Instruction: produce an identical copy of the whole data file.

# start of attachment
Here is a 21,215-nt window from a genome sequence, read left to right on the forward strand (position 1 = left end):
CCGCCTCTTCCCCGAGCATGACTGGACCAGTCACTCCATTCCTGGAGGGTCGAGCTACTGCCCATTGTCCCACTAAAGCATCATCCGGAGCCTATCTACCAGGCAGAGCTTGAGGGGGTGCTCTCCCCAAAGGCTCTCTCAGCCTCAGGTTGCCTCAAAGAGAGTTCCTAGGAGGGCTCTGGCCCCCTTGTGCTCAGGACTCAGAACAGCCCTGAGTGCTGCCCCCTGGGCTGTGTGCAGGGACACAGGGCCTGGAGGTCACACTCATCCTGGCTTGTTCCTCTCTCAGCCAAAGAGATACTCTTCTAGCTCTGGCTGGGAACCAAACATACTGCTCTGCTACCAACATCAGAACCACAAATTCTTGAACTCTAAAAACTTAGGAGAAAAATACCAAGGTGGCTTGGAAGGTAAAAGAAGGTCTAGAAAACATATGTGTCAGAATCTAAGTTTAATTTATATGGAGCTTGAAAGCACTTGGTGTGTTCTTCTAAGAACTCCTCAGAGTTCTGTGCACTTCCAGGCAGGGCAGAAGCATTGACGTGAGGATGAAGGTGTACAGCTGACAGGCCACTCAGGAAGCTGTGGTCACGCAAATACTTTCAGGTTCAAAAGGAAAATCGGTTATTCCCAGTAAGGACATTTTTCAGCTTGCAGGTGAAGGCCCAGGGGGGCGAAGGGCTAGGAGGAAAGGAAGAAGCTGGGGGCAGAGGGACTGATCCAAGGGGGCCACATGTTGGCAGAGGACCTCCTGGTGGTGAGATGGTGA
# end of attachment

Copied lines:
Here is a 21,215-nt window from a genome sequence, read left to right on the forward strand (position 1 = left end):
CCGCCTCTTCCCCGAGCATGACTGGACCAGTCACTCCATTCCTGGAGGGTCGAGCTACTGCCCATTGTCCCACTAAAGCATCATCCGGAGCCTATCTACCAGGCAGAGCTTGAGGGGGTGCTCTCCCCAAAGGCTCTCTCAGCCTCAGGTTGCCTCAAAGAGAGTTCCTAGGAGGGCTCTGGCCCCCTTGTGCTCAGGACTCAGAACAGCCCTGAGTGCTGCCCCCTGGGCTGTGTGCAGGGACACAGGGCCTGGAGGTCACACTCATCCTGGCTTGTTCCTCTCTCAGCCAAAGAGATACTCTTCTAGCTCTGGCTGGGAACCAAACATACTGCTCTGCTACCAACATCAGAACCACAAATTCTTGAACTCTAAAAACTTAGGAGAAAAATACCAAGGTGGCTTGGAAGGTAAAAGAAGGTCTAGAAAACATATGTGTCAGAATCTAAGTTTAATTTATATGGAGCTTGAAAGCACTTGGTGTGTTCTTCTAAGAACTCCTCAGAGTTCTGTGCACTTCCAGGCAGGGCAGAAGCATTGACGTGAGGATGAAGGTGTACAGCTGACAGGCCACTCAGGAAGCTGTGGTCACGCAAATACTTTCAGGTTCAAAAGGAAAATCGGTTATTCCCAGTAAGGACATTTTTCAGCTTGCAGGTGAAGGCCCAGGGGGGCGAAGGGCTAGGAGGAAAGGAAGAAGCTGGGGGCAGAGGGACTGATCCAAGGGGGCCACATGTTGGCAGAGGACCTCCTGGTGGTGAGATGGTGA